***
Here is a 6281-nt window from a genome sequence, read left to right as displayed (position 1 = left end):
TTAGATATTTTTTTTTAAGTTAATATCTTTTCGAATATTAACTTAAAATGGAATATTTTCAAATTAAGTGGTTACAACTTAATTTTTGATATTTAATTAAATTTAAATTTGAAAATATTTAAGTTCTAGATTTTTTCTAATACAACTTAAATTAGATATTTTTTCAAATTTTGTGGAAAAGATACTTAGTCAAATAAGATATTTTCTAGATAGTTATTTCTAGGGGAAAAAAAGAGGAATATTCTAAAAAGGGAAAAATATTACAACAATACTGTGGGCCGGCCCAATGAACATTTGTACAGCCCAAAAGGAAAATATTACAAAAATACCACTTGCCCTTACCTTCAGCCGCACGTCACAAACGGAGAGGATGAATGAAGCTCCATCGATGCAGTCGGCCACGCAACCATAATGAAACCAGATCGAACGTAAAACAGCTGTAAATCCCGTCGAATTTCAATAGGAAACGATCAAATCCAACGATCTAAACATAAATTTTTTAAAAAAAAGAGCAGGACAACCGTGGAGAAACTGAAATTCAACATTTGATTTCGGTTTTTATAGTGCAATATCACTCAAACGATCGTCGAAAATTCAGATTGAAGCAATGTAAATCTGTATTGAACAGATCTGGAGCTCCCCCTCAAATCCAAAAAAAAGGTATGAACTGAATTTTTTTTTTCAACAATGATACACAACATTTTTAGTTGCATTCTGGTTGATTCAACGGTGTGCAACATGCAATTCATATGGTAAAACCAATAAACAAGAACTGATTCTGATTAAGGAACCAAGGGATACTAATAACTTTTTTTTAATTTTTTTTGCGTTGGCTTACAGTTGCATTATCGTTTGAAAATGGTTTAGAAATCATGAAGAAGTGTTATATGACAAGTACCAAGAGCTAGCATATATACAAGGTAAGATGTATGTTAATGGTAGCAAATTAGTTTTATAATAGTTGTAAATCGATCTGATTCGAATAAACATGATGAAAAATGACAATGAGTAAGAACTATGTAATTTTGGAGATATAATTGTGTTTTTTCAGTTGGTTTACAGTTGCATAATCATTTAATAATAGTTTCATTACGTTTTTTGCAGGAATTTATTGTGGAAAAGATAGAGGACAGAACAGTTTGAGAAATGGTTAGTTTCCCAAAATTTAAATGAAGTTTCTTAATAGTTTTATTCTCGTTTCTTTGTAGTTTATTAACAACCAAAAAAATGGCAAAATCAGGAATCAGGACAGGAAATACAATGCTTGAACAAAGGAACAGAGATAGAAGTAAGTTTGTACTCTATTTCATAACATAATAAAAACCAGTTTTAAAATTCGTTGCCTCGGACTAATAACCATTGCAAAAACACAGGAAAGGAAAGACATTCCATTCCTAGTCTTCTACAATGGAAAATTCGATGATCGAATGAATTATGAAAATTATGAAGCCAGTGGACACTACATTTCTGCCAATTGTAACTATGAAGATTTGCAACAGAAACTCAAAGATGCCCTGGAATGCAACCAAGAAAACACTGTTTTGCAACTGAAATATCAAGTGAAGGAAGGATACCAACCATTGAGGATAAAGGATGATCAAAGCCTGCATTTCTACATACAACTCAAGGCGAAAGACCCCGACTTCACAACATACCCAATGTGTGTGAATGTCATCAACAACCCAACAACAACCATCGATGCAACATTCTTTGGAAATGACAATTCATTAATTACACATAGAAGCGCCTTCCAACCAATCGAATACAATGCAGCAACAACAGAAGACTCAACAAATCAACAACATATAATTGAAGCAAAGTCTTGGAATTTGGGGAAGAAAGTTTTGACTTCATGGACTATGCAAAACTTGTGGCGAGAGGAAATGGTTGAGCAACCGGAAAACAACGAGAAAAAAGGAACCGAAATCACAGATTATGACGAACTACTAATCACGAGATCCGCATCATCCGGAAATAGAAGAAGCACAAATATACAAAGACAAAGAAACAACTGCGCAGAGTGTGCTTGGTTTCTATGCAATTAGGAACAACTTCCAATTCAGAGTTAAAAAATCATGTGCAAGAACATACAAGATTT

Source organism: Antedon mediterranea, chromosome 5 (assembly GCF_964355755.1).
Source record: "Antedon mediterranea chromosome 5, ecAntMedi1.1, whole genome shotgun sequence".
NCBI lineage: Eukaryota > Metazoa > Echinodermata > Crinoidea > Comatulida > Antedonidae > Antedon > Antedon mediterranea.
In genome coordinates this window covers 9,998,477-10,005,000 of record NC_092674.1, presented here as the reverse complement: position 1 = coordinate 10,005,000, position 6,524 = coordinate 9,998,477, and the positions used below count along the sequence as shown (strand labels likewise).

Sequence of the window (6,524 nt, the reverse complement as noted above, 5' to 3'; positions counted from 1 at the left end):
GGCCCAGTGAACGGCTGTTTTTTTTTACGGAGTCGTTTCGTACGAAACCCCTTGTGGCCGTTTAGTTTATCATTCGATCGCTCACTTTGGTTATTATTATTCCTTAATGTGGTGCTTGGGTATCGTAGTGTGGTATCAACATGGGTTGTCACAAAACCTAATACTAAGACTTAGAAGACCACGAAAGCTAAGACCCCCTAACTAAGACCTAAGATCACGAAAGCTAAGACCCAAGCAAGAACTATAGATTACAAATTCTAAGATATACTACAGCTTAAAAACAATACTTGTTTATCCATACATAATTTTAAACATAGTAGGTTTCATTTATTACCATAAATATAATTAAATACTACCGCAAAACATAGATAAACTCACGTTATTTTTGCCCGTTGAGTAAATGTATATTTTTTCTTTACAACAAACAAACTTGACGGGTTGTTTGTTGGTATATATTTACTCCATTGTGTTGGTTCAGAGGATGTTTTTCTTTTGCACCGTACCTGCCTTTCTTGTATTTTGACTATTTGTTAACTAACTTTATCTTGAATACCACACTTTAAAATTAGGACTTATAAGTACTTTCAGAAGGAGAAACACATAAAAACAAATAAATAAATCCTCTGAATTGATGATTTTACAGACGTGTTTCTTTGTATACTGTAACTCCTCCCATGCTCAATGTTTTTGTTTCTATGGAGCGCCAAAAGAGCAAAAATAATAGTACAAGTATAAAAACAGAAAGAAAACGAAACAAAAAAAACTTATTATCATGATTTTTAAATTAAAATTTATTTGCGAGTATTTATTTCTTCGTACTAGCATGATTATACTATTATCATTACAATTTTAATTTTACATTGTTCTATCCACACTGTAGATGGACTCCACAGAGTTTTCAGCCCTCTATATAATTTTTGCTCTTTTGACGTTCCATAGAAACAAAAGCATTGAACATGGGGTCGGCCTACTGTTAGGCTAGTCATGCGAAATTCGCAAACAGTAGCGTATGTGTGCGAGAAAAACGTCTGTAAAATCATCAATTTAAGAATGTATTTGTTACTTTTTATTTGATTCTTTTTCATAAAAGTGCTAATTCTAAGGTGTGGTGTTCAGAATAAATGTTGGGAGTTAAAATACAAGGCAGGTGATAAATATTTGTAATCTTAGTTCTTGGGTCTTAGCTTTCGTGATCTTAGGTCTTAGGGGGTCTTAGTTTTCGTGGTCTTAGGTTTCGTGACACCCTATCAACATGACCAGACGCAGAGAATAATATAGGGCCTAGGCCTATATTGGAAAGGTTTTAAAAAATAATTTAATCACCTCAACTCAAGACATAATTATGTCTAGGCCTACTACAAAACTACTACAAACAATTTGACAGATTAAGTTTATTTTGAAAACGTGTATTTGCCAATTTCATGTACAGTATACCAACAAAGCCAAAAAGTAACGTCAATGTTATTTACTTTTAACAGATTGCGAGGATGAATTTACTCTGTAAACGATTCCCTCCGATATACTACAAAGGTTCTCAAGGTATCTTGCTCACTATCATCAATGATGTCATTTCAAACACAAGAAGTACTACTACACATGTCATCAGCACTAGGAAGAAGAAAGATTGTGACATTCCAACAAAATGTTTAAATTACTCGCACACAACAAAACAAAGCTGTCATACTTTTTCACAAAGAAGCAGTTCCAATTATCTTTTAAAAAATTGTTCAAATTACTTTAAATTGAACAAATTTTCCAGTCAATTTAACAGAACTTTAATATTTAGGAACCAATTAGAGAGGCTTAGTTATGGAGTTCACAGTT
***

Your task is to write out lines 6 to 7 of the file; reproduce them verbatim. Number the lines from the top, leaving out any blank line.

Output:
In genome coordinates this window covers 9,998,477-10,005,000 of record NC_092674.1, presented here as the reverse complement: position 1 = coordinate 10,005,000, position 6,524 = coordinate 9,998,477, and the positions used below count along the sequence as shown (strand labels likewise).

Sequence of the window (6,524 nt, the reverse complement as noted above, 5' to 3'; positions counted from 1 at the left end):